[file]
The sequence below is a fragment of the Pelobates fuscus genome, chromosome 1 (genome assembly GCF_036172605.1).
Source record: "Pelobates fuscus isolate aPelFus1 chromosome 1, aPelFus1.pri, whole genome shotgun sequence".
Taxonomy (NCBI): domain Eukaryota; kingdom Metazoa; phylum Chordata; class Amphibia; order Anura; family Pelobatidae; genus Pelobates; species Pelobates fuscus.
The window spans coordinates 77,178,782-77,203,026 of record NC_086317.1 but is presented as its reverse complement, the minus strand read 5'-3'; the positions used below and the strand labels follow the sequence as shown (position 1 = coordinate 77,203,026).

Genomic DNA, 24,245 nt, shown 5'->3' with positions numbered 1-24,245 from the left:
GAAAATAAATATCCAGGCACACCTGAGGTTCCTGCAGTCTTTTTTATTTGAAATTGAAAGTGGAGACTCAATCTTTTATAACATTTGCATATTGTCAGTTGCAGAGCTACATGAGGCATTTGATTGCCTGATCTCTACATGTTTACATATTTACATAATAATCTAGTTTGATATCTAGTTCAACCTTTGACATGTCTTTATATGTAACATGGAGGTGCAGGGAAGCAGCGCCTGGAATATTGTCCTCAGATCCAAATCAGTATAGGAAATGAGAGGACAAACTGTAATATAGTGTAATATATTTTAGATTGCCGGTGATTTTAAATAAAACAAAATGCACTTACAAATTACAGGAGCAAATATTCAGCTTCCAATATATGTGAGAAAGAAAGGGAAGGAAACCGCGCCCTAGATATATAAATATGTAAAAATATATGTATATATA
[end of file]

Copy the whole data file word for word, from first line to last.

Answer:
The sequence below is a fragment of the Pelobates fuscus genome, chromosome 1 (genome assembly GCF_036172605.1).
Source record: "Pelobates fuscus isolate aPelFus1 chromosome 1, aPelFus1.pri, whole genome shotgun sequence".
Taxonomy (NCBI): domain Eukaryota; kingdom Metazoa; phylum Chordata; class Amphibia; order Anura; family Pelobatidae; genus Pelobates; species Pelobates fuscus.
The window spans coordinates 77,178,782-77,203,026 of record NC_086317.1 but is presented as its reverse complement, the minus strand read 5'-3'; the positions used below and the strand labels follow the sequence as shown (position 1 = coordinate 77,203,026).

Genomic DNA, 24,245 nt, shown 5'->3' with positions numbered 1-24,245 from the left:
GAAAATAAATATCCAGGCACACCTGAGGTTCCTGCAGTCTTTTTTATTTGAAATTGAAAGTGGAGACTCAATCTTTTATAACATTTGCATATTGTCAGTTGCAGAGCTACATGAGGCATTTGATTGCCTGATCTCTACATGTTTACATATTTACATAATAATCTAGTTTGATATCTAGTTCAACCTTTGACATGTCTTTATATGTAACATGGAGGTGCAGGGAAGCAGCGCCTGGAATATTGTCCTCAGATCCAAATCAGTATAGGAAATGAGAGGACAAACTGTAATATAGTGTAATATATTTTAGATTGCCGGTGATTTTAAATAAAACAAAATGCACTTACAAATTACAGGAGCAAATATTCAGCTTCCAATATATGTGAGAAAGAAAGGGAAGGAAACCGCGCCCTAGATATATAAATATGTAAAAATATATGTATATATA